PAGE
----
Israel attacks Rafah, claims two Hamas-held captives freed

Israel has carried out airstrikes in southern Gaza’s Rafah, killing dozens, according to health officials, as Palestinians brace for a major military onslaught on the densely-crowded city.

There were conflicting reports of the death toll following the pre-dawn raids on Monday.

The AFP news agency reported that the strikes killed 52 people, while Reuters reported that 37 had been killed. Both outlets cited health officials in the besieged enclave.

The Palestine Red Crescent Society said early Monday more than 60 people have been killed in Israeli airstrikes on Rafah.

The Israeli strikes hit 14 houses and three mosques in Rafah, according to Palestinian officials.

Israel’s military announced it had struck a number of “terror targets” in the Shaboura district of Rafah and the strikes had concluded.

Tel Aviv added it had rescued two captives taken by Hamas in an overnight operation in Rafah. Military officials said the captives, named as Fernando Simon Marman and Louis Har, were in good condition.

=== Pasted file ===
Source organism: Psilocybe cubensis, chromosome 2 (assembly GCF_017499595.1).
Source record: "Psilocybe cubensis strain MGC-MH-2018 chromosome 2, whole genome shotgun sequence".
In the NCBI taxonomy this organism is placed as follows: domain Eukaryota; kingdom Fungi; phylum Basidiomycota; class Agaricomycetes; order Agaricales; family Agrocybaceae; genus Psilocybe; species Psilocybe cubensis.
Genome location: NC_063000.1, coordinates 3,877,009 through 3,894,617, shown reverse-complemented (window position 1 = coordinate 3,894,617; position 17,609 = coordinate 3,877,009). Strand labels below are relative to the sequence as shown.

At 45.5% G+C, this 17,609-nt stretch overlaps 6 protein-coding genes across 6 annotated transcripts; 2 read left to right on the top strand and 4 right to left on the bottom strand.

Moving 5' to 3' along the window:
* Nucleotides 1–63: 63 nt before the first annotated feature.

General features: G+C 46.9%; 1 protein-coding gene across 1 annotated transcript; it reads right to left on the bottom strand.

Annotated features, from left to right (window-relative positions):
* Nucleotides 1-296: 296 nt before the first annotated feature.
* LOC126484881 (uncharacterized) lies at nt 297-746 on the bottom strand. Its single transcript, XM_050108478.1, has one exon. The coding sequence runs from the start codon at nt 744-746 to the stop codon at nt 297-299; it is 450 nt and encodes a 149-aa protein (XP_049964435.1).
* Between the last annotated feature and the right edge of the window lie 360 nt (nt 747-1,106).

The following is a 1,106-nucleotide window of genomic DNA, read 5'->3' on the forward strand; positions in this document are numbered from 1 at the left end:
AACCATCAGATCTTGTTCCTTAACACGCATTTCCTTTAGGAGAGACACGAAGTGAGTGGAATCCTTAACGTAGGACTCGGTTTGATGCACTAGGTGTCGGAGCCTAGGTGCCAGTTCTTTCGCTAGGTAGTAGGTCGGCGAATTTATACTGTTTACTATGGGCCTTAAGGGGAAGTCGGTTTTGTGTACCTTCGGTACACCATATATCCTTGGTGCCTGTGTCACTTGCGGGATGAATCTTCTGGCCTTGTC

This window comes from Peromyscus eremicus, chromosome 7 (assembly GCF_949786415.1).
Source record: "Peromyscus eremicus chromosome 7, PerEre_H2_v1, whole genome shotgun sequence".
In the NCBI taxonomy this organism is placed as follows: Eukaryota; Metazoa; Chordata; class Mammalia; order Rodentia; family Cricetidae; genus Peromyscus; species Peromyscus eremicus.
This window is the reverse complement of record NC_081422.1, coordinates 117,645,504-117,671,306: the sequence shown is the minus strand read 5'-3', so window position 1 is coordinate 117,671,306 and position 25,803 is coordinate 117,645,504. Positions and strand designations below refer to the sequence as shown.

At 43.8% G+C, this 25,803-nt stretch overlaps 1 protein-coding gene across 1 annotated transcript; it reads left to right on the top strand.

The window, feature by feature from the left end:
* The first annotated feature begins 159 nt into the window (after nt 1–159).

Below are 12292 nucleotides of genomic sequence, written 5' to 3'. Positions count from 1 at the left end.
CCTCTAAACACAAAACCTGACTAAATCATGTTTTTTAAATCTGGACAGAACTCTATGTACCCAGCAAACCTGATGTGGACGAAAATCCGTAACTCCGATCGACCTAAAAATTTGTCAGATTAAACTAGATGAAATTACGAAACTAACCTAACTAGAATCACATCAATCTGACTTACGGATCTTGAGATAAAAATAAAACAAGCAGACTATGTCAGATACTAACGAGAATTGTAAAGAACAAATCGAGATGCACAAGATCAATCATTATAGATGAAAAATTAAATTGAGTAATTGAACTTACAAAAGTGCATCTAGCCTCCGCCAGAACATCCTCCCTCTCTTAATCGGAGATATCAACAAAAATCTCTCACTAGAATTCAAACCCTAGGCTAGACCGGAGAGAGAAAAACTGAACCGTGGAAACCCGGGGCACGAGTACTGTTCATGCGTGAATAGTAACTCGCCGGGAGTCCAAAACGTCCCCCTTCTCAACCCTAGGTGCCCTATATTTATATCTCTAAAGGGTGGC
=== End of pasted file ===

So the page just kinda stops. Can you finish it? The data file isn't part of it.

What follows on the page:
Hamas has warned that an Israeli ground assault in Rafah would “blow up” negotiations to release the group’s remaining captives in Gaza.

The strikes on Rafah come as Israel is preparing to launch a major offensive that aid agencies fear will result in massive civilian casualties in the last relatively safe area of Gaza.

About 1.4 million Palestinians, or more than half the population of Gaza, have crowded into Rafah to escape Israeli bombardment, which has reduced much of the rest of the enclave to ruins.

United States President Joe Biden on Sunday warned Israeli Prime Minister Benjamin Netanyahu not to launch an offensive on Rafah without a “credible and executable plan” to ensure the safety of people sheltering in the city.

Netanyahu has promised “safe passage” for Palestinians in Rafah, but the lack of clarity about evacuation plans has prompted fears that they may be pushed into Egypt’s Sinai Peninsula, stoking tensions with Cairo.

Netanyahu on Sunday told Fox News that “there’s plenty of room” north of Rafah and that is “where we’re going to direct them”, without specifying which part of Gaza would be safe to evacuate to.

Josep Borrell told reporters on Monday the European Union is “extremely concerned” about the situation in Rafah.

“The situation with Egypt is very tense and we are extraordinarily concerned about what can happen there,” the bloc’s most senior diplomat stated.

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